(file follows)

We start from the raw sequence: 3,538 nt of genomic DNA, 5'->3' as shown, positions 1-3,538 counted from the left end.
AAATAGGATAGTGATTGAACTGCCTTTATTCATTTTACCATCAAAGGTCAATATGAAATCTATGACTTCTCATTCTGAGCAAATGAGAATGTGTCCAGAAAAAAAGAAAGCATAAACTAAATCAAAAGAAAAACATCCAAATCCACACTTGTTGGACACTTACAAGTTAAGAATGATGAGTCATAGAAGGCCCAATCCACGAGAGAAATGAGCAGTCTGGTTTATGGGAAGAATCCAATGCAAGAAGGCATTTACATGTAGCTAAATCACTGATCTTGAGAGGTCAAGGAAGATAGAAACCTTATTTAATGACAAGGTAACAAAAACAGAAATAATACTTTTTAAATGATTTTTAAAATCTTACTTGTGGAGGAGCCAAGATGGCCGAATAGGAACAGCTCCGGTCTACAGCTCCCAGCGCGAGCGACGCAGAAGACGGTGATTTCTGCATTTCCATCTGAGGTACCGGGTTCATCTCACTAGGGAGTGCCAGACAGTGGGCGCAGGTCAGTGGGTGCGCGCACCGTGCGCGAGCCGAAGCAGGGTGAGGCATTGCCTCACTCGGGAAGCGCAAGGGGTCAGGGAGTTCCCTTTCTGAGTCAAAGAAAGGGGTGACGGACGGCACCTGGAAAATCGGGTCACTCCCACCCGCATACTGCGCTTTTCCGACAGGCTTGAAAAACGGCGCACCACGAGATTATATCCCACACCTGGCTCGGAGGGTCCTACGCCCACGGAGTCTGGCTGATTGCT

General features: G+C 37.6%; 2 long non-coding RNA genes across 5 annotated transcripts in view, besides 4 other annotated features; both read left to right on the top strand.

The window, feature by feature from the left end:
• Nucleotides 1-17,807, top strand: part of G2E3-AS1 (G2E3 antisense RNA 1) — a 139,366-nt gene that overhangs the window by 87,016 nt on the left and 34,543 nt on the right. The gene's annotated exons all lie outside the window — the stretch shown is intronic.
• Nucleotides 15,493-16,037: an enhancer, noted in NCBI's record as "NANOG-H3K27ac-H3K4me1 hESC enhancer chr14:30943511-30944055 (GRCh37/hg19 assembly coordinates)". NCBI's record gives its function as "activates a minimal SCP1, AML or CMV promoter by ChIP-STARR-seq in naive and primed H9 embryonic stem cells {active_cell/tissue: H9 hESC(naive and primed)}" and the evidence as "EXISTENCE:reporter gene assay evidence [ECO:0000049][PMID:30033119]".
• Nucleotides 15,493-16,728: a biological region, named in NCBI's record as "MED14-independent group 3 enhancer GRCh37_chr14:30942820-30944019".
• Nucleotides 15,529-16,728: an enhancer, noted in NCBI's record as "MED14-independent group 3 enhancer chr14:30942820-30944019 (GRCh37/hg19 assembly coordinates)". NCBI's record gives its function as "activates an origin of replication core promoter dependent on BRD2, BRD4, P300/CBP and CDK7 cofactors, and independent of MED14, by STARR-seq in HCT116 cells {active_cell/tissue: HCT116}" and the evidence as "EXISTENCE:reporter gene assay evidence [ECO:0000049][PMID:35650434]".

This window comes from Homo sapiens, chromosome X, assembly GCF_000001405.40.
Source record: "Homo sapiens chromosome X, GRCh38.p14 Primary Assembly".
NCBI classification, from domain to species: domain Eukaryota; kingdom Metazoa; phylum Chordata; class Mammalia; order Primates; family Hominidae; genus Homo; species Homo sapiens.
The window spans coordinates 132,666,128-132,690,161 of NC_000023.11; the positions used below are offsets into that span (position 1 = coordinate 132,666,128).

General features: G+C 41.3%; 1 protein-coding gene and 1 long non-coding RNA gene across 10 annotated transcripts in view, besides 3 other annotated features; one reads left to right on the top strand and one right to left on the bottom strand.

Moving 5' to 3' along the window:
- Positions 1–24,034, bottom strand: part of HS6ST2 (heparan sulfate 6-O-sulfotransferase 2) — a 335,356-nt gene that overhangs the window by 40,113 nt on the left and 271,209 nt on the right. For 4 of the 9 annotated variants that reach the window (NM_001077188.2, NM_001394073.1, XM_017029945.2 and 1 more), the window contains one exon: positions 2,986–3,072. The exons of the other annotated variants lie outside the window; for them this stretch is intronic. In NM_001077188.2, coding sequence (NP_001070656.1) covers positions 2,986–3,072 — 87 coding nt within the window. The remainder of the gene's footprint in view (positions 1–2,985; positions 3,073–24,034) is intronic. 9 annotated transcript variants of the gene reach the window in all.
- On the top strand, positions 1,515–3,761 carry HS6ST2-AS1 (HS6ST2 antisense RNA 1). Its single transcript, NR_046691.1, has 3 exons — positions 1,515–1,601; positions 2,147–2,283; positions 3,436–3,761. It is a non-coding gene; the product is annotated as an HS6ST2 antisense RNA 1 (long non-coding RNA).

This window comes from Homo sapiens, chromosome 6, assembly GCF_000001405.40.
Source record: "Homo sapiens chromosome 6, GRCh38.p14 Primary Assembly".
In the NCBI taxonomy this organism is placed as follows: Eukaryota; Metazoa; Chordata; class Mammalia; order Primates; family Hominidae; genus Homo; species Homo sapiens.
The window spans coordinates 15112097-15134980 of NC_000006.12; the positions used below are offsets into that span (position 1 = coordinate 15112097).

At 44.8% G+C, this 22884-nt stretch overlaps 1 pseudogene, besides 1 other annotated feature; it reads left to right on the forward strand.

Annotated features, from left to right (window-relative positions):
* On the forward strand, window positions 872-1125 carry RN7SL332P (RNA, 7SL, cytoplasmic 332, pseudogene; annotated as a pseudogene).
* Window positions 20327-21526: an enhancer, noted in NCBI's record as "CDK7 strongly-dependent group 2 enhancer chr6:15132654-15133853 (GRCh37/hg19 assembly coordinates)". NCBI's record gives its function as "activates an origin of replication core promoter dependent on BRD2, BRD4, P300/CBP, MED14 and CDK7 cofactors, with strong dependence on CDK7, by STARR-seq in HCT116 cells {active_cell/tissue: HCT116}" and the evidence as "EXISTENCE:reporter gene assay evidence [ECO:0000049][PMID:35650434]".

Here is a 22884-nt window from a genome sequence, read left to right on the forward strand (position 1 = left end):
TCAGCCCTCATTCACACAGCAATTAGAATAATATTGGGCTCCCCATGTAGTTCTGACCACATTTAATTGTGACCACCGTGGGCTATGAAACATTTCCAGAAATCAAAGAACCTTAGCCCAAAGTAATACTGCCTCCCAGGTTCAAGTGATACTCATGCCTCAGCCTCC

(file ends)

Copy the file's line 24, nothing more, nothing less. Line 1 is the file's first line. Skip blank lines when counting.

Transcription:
* Window positions 20327-21526: an enhancer, noted in NCBI's record as "CDK7 strongly-dependent group 2 enhancer chr6:15132654-15133853 (GRCh37/hg19 assembly coordinates)". NCBI's record gives its function as "activates an origin of replication core promoter dependent on BRD2, BRD4, P300/CBP, MED14 and CDK7 cofactors, with strong dependence on CDK7, by STARR-seq in HCT116 cells {active_cell/tissue: HCT116}" and the evidence as "EXISTENCE:reporter gene assay evidence [ECO:0000049][PMID:35650434]".